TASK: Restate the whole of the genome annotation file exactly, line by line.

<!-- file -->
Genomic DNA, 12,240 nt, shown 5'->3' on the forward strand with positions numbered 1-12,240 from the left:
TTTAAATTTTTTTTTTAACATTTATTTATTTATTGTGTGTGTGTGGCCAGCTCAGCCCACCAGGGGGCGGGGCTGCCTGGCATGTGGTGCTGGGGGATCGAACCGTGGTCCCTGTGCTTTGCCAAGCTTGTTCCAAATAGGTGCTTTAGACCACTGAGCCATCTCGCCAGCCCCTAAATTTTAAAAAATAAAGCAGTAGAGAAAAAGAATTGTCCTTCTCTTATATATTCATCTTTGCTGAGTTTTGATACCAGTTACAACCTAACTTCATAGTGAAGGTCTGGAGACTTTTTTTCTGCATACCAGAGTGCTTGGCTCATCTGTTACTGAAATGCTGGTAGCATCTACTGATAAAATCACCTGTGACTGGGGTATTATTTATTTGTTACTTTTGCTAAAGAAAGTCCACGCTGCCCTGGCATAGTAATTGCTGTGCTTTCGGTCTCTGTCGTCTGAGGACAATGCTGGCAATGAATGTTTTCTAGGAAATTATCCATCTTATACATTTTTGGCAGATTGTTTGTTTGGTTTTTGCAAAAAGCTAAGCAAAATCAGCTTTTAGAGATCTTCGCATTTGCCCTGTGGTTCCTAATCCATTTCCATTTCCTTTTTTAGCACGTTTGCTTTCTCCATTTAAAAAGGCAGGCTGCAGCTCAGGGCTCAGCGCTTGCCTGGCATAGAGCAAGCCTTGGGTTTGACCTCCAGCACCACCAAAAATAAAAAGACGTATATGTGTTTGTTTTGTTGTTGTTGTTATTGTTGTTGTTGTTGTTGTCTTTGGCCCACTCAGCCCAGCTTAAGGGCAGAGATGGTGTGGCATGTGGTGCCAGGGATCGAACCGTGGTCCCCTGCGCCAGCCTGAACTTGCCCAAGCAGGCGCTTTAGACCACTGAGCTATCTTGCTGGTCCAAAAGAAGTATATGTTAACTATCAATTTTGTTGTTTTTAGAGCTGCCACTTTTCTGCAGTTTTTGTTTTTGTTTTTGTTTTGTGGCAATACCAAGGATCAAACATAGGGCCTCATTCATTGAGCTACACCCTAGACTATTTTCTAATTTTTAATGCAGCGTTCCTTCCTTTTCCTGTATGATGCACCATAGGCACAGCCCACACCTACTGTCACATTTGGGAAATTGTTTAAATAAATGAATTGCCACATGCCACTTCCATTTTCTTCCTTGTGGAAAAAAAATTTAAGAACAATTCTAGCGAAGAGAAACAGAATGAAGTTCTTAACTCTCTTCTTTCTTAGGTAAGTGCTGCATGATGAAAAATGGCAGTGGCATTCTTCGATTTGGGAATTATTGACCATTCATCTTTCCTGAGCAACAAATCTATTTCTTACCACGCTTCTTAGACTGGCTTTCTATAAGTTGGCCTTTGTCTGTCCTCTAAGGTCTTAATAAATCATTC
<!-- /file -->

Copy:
Genomic DNA, 12,240 nt, shown 5'->3' on the forward strand with positions numbered 1-12,240 from the left:
TTTAAATTTTTTTTTTAACATTTATTTATTTATTGTGTGTGTGTGGCCAGCTCAGCCCACCAGGGGGCGGGGCTGCCTGGCATGTGGTGCTGGGGGATCGAACCGTGGTCCCTGTGCTTTGCCAAGCTTGTTCCAAATAGGTGCTTTAGACCACTGAGCCATCTCGCCAGCCCCTAAATTTTAAAAAATAAAGCAGTAGAGAAAAAGAATTGTCCTTCTCTTATATATTCATCTTTGCTGAGTTTTGATACCAGTTACAACCTAACTTCATAGTGAAGGTCTGGAGACTTTTTTTCTGCATACCAGAGTGCTTGGCTCATCTGTTACTGAAATGCTGGTAGCATCTACTGATAAAATCACCTGTGACTGGGGTATTATTTATTTGTTACTTTTGCTAAAGAAAGTCCACGCTGCCCTGGCATAGTAATTGCTGTGCTTTCGGTCTCTGTCGTCTGAGGACAATGCTGGCAATGAATGTTTTCTAGGAAATTATCCATCTTATACATTTTTGGCAGATTGTTTGTTTGGTTTTTGCAAAAAGCTAAGCAAAATCAGCTTTTAGAGATCTTCGCATTTGCCCTGTGGTTCCTAATCCATTTCCATTTCCTTTTTTAGCACGTTTGCTTTCTCCATTTAAAAAGGCAGGCTGCAGCTCAGGGCTCAGCGCTTGCCTGGCATAGAGCAAGCCTTGGGTTTGACCTCCAGCACCACCAAAAATAAAAAGACGTATATGTGTTTGTTTTGTTGTTGTTGTTATTGTTGTTGTTGTTGTTGTCTTTGGCCCACTCAGCCCAGCTTAAGGGCAGAGATGGTGTGGCATGTGGTGCCAGGGATCGAACCGTGGTCCCCTGCGCCAGCCTGAACTTGCCCAAGCAGGCGCTTTAGACCACTGAGCTATCTTGCTGGTCCAAAAGAAGTATATGTTAACTATCAATTTTGTTGTTTTTAGAGCTGCCACTTTTCTGCAGTTTTTGTTTTTGTTTTTGTTTTGTGGCAATACCAAGGATCAAACATAGGGCCTCATTCATTGAGCTACACCCTAGACTATTTTCTAATTTTTAATGCAGCGTTCCTTCCTTTTCCTGTATGATGCACCATAGGCACAGCCCACACCTACTGTCACATTTGGGAAATTGTTTAAATAAATGAATTGCCACATGCCACTTCCATTTTCTTCCTTGTGGAAAAAAAATTTAAGAACAATTCTAGCGAAGAGAAACAGAATGAAGTTCTTAACTCTCTTCTTTCTTAGGTAAGTGCTGCATGATGAAAAATGGCAGTGGCATTCTTCGATTTGGGAATTATTGACCATTCATCTTTCCTGAGCAACAAATCTATTTCTTACCACGCTTCTTAGACTGGCTTTCTATAAGTTGGCCTTTGTCTGTCCTCTAAGGTCTTAATAAATCATTC